Worldwide, 2020 has been a year like no other. The COVID-19 pandemic has exacted an almost unspeakable human and economic toll, destabilizing both lives and livelihoods and upending almost every aspect of the way we work and live. During McKinsey Live’s capstone 2020 webinar, global managing partner Kevin Sneader shared what leaders around the globe have learned in 2020—and what we can look forward to in the coming year. Condensed and edited excerpts from his December 9, 2020, conversation with global editorial director Lucia Rahilly follow.
Sneader acknowledged a shift in mood among leaders in response to the heartening initial results from vaccine trials and the onset of mass inoculation in the United Kingdom: “I think there’s a growing awareness that we are likely nearer to the end of the pandemic than the beginning.” By the spring, and certainly in the second or third quarter next year, we should see a growing improvement in general health conditions (lives) and a very different set of economic indicators (livelihoods).
Sneader also identified the following eight forces, which are expected to reshape the “next normal,” or post-pandemic business landscape, in 2021, and then took a closer look at a few of them:
- acceleration of digitization and innovation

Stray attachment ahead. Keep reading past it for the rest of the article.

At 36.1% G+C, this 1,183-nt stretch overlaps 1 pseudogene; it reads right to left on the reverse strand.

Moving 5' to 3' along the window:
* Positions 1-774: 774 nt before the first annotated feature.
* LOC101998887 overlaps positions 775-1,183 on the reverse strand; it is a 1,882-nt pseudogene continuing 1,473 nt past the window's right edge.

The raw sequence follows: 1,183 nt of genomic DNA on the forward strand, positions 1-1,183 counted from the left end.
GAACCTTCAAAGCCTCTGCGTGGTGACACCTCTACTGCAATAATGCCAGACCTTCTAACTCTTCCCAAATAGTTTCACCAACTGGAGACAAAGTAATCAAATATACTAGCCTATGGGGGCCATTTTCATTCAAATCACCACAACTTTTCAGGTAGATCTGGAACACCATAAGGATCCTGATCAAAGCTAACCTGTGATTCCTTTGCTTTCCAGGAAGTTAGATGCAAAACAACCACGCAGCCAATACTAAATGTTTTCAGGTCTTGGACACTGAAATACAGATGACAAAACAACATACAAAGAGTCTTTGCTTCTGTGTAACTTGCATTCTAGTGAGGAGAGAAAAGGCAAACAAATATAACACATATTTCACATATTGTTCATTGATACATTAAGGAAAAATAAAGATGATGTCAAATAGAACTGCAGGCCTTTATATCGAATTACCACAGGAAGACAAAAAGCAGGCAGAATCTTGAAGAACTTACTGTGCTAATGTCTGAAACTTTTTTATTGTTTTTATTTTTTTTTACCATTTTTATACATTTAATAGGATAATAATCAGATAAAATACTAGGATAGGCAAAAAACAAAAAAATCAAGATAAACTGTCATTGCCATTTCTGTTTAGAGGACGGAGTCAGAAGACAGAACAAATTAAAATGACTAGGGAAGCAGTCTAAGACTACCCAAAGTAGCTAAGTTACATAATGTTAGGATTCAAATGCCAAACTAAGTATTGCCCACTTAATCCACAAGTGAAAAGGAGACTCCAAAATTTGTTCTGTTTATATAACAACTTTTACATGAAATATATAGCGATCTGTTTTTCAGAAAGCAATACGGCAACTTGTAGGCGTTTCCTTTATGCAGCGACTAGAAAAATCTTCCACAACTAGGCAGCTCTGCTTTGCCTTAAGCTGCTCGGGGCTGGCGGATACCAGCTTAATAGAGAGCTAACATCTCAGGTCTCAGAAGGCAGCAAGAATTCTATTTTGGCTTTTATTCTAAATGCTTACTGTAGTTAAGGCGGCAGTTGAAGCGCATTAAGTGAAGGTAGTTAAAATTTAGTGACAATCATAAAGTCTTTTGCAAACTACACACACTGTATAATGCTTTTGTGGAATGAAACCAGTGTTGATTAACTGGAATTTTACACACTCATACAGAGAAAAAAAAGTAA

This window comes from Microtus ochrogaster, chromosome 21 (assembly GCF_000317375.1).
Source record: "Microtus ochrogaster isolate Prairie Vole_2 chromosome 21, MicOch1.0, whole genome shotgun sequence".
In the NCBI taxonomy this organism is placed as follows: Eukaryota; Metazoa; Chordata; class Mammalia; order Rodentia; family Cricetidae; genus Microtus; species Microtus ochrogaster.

- increased government action and engagement
- recommitment to and reinvention of healthcare
- greater balance between social and economic goals
- push for a green economic recovery
- redefinition of work and the role of cities
- shifting geopolitics and international flows
- movement toward greater resilience and efficiency
Lucia Rahilly: How do you see the role of government changing?
Kevin Sneader: Government leadership to mitigate the crisis and huge public expenditures to stimulate economies have expanded the role of government in 2020. Soon, governments will need to deal with unprecedented deficits, play an essential role in trade policy, and pursue health, social, and environmental goals.
Lucia Rahilly: How will the acceleration of digitization and innovation affect the future of work?
Kevin Sneader: Although the rapid digitization of business to consumer (B2C) is obvious, a lot of what is now going to happen is in the business-to-business (B2B) piece. The accelerating digitization and automation of B2B processes, manufacturing, and how business is conducted behind the scenes will profoundly change the very nature of work. Although, ultimately, digitization and innovation will generate more jobs, leaders should expect a bumpy transition to job growth because the pandemic has affected a lot of the jobs we thought could help in the automation transition (e.g., in services, leisure, and hospitality). Another point worth noting is that we’ve found that only 20 percent of jobs can be done in a more productive way remotely, so it’s important to recognize that the vast majority of digitization and innovation changes will still have to address in-person jobs.
Lucia Rahilly: How do you see businesses moving to rebalance social and economic goals, given the global protests in recent months about racial and social injustice and the growing importance of stakeholder capitalism?